For parents and carers (and indeed, practitioners), finding useful information regarding Pyrolluria can be a very lengthy and frustrating experience. Much of the information available online is from commercial sources or may not be written by scientifically qualified health professionals. The good quality, scientifically based information is out there, but it can be difficult to understand the scientific terminology used.

To add further confusion to this condition, there are currently two methods of laboratory assessment for Pyrrole Disorder; testing the urine for hydroxyhemopyrrolin-2-one (HPL), the key structural component of Mauve Factor. This is the test that has been honed and developed with specificity for Pyrolluria testing in mind. Additionally, porphyrin testing is occasionally suggested as another laboratory option when investigations for Pyrrole Disorder are warranted.

Porphyrin Testing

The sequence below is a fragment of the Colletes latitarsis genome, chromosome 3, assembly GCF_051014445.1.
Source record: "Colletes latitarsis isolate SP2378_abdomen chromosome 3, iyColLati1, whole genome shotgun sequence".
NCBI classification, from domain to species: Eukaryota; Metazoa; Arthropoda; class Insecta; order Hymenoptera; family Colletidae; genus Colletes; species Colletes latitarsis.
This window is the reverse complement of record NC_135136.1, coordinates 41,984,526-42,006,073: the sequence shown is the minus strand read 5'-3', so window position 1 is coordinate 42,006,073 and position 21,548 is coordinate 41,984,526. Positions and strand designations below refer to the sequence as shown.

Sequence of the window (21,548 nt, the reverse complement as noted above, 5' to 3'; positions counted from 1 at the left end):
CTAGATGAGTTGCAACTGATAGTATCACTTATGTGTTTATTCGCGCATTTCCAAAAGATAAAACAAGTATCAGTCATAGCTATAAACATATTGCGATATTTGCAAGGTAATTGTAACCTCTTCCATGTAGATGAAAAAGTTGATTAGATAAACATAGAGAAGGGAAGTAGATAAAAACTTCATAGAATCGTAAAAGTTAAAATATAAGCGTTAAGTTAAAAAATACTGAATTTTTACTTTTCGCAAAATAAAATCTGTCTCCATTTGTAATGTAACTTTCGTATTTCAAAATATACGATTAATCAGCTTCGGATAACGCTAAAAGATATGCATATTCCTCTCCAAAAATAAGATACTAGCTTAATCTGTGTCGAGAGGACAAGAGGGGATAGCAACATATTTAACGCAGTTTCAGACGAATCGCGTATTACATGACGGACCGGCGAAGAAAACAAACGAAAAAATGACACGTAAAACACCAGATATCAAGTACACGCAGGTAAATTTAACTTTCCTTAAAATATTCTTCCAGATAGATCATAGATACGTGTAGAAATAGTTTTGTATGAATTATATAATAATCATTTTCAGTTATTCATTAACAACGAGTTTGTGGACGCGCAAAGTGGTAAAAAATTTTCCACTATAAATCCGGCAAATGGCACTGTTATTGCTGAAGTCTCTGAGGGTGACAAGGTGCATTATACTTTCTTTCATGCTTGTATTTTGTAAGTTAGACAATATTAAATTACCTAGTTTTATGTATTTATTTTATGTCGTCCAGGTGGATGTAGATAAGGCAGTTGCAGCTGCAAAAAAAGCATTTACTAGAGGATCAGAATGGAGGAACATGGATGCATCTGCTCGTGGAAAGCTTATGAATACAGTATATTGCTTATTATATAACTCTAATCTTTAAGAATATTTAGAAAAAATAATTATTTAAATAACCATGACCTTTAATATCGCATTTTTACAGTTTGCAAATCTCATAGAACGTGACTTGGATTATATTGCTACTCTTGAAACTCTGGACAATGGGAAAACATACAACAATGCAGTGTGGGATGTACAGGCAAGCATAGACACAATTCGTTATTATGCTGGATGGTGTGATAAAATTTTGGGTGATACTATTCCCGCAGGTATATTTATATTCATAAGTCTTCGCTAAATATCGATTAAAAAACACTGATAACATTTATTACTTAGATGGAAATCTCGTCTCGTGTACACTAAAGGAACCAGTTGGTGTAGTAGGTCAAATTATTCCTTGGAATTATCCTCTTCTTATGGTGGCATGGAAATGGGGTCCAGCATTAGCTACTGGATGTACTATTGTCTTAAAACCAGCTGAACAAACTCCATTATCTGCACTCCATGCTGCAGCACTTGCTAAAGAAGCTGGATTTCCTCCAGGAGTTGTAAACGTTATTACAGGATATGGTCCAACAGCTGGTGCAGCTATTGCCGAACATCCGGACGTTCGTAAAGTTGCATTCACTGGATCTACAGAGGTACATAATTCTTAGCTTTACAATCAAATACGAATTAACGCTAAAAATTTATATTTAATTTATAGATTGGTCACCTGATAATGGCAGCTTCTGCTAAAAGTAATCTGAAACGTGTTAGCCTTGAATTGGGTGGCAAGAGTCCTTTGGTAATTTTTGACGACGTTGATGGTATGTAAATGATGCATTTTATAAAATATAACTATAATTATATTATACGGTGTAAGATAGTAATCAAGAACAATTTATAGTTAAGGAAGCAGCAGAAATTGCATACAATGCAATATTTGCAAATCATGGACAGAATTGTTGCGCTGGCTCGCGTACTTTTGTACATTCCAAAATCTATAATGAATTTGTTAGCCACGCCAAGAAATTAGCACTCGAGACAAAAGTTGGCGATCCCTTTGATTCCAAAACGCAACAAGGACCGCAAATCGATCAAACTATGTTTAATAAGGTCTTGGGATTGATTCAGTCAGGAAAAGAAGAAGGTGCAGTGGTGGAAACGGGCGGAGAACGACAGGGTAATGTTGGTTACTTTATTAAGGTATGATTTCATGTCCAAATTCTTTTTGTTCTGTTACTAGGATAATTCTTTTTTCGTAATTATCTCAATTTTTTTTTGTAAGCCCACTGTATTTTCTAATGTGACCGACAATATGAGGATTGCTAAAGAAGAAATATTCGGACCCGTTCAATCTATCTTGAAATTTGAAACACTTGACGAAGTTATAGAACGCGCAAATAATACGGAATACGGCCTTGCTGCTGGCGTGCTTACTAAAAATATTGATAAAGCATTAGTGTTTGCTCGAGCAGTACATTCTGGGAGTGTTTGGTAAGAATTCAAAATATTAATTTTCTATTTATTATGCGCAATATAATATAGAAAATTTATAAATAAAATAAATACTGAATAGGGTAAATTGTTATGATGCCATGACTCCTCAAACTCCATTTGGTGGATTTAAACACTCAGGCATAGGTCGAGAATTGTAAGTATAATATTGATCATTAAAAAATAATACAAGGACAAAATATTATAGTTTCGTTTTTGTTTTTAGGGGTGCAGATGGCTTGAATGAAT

We all make porphyrins; they are essential structures required for the synthesis of haemoglobin and the cytochromes of energy production and liver detoxification pathways (to name a few). Naturally, we also must excrete porphyrins to prevent their build up. In orthodox medicine, a group of very rare diseases known as the Porphyrias involves the incorrect breakdown and excretion of haemoglobin. They are present is very large amounts in those with Porphyria and can be detected in blood, urine and fecal samples. The porphyrias are readily diagnosed by laboratory testing, especially at or near the time of symptoms. However, the number of tests available is very large, and the results among laboratories are not always reliable. For these reasons, it is important to locate a laboratory skilled in performing tests for Porphyria and a physician skilled in interpreting the test results. At present, some laboratories offer porphyrin testing as an alternative to pyrrole testing. Both the porphyrin structures and pyrrole structures are breakdown products of haemoglobin; porphyrins can simply be broken down further into pyrroles. Arguments in favor of porphyrin testing are that the structures tested are relatively stable, though it is not specific for Pyrrole Disorder. With pyrrole testing, if followed correctly it is highly specific for Pyrrole Disorder, but the substance tested is very fragile and prone to breakdown if not handled correctly by patients and lab staff.